How to save £50bn



Readers may already have noticed an excellent new report – How to Save £50bn – which was jointly published by the Institute of Directors and the Taxpayers' Alliance last week. The logic behind its call for spending cuts is impeccable and, I would have thought, difficult for anyone to disagree with:

  • The UK faces a massive fiscal crisis, with borrowing going through the roof.
  • If the economy does not recover as well as the government forecasts, the deficit will be even worse than anticipated.
  • Failure to bring borrowing under control could lead to the UK losing its AAA credit rating, which would have serious knock-on effects on Sterling and interest rates.
  • Higher taxes could smother economic recovery, which would make reducing the deficit even more difficult.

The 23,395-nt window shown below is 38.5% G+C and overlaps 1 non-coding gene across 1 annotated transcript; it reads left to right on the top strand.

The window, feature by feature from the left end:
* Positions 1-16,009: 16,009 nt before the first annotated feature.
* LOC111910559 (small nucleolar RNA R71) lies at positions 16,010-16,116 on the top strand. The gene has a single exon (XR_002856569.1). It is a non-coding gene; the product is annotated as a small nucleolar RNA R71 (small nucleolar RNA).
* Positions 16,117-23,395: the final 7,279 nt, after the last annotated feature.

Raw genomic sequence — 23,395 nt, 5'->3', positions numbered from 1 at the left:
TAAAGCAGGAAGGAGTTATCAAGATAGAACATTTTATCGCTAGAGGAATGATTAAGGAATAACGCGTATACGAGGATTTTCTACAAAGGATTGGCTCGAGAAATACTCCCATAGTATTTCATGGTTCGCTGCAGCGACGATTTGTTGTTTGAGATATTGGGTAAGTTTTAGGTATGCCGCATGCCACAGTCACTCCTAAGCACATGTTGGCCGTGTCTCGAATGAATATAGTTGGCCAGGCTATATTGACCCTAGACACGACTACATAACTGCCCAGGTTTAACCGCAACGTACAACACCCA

• Public spending grew more quickly in the UK between 2000 and 2007 than in any other OECD country. That's why we have a structural deficit.
  • We need both long-term reforms and short-term spending cuts to tackle the deficit.
  • Governments can bring spending under control if they really commit to it: look at Canada in the 1990s.

The report then goes on to make 34 separate recommendations for reducing public spending, which would save just over £50bn in total. I've pasted a full summary of their proposals below (click here if you can't see it).

This IoD/TPA report is an important contribution to the debate on public spending, and one that I hope policymakers will take seriously. The ASI is working on a similar project at the moment, which focuses a bit more on capital expenditure. We are planning to publish it early next year.